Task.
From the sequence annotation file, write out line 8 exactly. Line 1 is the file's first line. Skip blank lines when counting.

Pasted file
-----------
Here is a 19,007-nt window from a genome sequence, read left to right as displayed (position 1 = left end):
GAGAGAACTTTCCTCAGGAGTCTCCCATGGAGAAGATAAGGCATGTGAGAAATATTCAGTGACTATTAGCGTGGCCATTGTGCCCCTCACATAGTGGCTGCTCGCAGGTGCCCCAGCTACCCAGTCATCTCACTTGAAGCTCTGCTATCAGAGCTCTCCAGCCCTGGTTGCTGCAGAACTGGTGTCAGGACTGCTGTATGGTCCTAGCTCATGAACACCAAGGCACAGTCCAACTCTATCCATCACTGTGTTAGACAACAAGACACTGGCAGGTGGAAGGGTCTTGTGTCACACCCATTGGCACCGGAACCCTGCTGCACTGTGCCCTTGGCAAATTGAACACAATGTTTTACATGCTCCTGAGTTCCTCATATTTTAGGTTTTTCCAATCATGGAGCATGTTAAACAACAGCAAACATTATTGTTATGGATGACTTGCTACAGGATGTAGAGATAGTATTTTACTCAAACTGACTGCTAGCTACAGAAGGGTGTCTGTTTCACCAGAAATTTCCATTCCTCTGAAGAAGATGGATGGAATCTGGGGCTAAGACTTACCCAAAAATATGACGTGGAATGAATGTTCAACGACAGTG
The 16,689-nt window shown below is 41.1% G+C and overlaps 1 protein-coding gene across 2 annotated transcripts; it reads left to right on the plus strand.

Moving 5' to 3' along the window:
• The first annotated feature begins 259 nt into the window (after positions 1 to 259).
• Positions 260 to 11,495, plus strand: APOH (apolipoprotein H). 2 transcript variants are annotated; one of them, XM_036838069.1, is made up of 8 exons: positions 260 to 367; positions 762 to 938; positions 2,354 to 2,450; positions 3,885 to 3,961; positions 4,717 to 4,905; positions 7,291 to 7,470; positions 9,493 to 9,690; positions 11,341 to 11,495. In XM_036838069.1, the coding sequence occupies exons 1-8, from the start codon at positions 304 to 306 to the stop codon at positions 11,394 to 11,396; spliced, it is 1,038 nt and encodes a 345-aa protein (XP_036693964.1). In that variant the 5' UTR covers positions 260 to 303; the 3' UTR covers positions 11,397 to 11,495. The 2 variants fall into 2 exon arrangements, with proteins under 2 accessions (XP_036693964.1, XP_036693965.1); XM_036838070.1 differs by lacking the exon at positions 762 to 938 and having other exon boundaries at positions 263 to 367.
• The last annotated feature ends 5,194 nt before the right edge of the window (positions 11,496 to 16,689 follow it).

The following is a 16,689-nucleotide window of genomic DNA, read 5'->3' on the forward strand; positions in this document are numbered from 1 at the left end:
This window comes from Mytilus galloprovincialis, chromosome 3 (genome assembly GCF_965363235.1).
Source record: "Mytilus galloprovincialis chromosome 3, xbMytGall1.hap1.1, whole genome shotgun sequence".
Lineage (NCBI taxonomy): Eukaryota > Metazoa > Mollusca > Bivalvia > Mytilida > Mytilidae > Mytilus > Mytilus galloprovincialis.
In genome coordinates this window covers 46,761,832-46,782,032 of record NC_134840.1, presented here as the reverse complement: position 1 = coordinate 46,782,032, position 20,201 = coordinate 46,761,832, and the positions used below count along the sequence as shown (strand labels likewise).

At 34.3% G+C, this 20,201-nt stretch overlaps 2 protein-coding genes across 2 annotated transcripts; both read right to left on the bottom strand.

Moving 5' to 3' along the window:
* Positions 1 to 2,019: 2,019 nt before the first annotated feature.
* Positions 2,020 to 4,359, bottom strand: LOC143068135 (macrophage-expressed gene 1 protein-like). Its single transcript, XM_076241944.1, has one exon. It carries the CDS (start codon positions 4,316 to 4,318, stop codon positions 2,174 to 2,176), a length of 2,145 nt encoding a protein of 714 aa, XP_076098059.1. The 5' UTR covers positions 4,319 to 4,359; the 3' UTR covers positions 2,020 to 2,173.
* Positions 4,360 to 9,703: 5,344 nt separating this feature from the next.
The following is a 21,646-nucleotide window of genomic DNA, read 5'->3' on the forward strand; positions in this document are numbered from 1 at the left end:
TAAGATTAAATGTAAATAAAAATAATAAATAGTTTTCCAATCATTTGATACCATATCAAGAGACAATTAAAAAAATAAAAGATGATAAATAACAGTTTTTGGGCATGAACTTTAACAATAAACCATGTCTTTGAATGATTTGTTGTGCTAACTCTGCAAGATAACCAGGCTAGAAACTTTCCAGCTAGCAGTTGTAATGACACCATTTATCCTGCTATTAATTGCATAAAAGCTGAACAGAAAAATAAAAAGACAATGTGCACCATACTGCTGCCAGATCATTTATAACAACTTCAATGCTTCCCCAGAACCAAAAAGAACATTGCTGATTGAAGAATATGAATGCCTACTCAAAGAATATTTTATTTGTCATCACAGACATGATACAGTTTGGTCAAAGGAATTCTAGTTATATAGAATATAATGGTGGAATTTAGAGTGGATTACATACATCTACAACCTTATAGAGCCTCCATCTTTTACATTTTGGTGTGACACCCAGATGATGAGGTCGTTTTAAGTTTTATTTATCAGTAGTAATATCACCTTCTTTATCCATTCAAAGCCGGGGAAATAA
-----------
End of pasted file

The following is a 16,689-nucleotide window of genomic DNA, read 5'->3' on the forward strand; positions in this document are numbered from 1 at the left end: